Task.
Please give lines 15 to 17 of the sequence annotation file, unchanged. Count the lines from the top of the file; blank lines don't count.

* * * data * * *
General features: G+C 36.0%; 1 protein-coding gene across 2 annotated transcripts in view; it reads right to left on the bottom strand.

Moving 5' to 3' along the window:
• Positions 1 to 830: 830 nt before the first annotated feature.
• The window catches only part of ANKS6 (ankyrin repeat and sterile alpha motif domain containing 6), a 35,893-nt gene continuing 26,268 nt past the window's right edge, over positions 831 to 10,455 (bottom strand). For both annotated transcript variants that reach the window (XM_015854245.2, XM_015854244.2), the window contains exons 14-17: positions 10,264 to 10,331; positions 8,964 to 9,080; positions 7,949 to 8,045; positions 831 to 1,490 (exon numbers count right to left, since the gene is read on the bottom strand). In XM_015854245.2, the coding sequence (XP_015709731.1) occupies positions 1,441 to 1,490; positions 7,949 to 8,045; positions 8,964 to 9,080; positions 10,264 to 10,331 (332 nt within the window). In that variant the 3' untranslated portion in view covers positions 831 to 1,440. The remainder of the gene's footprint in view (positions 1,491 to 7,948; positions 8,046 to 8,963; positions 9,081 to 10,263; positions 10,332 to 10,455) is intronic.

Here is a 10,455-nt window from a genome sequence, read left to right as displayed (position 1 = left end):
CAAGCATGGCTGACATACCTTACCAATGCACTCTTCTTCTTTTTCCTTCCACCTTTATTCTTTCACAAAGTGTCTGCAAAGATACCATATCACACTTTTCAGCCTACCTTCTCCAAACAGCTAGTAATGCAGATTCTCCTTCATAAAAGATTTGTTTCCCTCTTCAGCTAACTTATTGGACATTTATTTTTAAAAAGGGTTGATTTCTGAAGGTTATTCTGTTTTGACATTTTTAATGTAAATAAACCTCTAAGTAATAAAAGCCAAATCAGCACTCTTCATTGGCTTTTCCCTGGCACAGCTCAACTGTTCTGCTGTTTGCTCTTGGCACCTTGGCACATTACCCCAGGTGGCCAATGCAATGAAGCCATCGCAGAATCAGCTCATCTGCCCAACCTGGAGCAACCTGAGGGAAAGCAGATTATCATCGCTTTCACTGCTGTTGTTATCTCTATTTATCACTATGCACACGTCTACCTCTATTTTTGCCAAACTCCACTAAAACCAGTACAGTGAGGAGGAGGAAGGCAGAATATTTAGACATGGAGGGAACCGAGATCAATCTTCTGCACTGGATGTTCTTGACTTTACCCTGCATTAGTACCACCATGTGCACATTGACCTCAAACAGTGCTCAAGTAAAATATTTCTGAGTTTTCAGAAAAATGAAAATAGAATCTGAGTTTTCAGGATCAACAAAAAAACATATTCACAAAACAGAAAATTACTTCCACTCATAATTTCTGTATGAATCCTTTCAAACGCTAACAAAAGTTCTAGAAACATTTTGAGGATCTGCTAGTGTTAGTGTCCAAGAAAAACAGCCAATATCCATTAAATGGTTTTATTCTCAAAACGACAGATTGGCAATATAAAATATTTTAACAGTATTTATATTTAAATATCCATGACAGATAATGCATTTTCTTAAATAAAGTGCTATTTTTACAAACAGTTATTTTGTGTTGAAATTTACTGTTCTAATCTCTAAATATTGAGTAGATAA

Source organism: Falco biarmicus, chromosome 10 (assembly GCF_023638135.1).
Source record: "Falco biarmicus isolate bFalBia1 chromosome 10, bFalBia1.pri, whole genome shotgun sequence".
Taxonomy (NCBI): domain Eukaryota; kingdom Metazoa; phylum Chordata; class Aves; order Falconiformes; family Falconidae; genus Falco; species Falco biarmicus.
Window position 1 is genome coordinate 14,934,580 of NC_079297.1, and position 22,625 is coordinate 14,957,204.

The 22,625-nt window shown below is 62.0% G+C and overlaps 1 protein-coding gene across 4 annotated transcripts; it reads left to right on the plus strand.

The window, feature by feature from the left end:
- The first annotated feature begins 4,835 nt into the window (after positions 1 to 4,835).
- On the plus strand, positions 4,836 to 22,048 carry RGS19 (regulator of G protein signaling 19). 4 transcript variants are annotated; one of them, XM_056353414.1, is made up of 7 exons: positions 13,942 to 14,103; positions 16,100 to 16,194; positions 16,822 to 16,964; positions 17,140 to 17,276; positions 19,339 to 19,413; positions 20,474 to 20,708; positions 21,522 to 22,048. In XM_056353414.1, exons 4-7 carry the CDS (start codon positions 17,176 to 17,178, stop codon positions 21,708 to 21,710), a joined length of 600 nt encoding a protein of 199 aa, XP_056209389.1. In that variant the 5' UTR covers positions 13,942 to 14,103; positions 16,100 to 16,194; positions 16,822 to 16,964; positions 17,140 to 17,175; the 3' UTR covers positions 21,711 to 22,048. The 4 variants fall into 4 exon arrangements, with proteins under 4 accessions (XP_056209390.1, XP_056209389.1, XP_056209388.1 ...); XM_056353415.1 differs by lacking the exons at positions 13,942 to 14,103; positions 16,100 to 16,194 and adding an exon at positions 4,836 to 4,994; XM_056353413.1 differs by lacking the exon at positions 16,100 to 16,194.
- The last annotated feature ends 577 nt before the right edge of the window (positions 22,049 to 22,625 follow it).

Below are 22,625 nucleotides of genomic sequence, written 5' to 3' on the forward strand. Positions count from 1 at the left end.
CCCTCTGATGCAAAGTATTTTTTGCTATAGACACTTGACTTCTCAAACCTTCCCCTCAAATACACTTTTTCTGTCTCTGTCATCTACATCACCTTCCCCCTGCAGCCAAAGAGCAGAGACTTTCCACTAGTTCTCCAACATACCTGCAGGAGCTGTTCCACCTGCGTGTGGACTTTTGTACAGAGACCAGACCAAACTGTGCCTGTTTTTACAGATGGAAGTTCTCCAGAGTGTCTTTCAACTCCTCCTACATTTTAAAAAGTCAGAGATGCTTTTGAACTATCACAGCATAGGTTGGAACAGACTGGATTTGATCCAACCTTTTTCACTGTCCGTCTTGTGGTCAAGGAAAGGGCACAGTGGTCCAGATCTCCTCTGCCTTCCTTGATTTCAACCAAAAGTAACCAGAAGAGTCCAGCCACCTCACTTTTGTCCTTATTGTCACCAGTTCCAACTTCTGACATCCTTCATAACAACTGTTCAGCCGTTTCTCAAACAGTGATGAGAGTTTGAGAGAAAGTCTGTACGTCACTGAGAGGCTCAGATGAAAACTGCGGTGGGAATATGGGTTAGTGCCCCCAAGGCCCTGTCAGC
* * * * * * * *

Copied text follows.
- The last annotated feature ends 577 nt before the right edge of the window (positions 22,049 to 22,625 follow it).

Below are 22,625 nucleotides of genomic sequence, written 5' to 3' on the forward strand. Positions count from 1 at the left end.
CCCTCTGATGCAAAGTATTTTTTGCTATAGACACTTGACTTCTCAAACCTTCCCCTCAAATACACTTTTTCTGTCTCTGTCATCTACATCACCTTCCCCCTGCAGCCAAAGAGCAGAGACTTTCCACTAGTTCTCCAACATACCTGCAGGAGCTGTTCCACCTGCGTGTGGACTTTTGTACAGAGACCAGACCAAACTGTGCCTGTTTTTACAGATGGAAGTTCTCCAGAGTGTCTTTCAACTCCTCCTACATTTTAAAAAGTCAGAGATGCTTTTGAACTATCACAGCATAGGTTGGAACAGACTGGATTTGATCCAACCTTTTTCACTGTCCGTCTTGTGGTCAAGGAAAGGGCACAGTGGTCCAGATCTCCTCTGCCTTCCTTGATTTCAACCAAAAGTAACCAGAAGAGTCCAGCCACCTCACTTTTGTCCTTATTGTCACCAGTTCCAACTTCTGACATCCTTCATAACAACTGTTCAGCCGTTTCTCAAACAGTGATGAGAGTTTGAGAGAAAGTCTGTACGTCACTGAGAGGCTCAGATGAAAACTGCGGTGGGAATATGGGTTAGTGCCCCCAAGGCCCTGTCAGC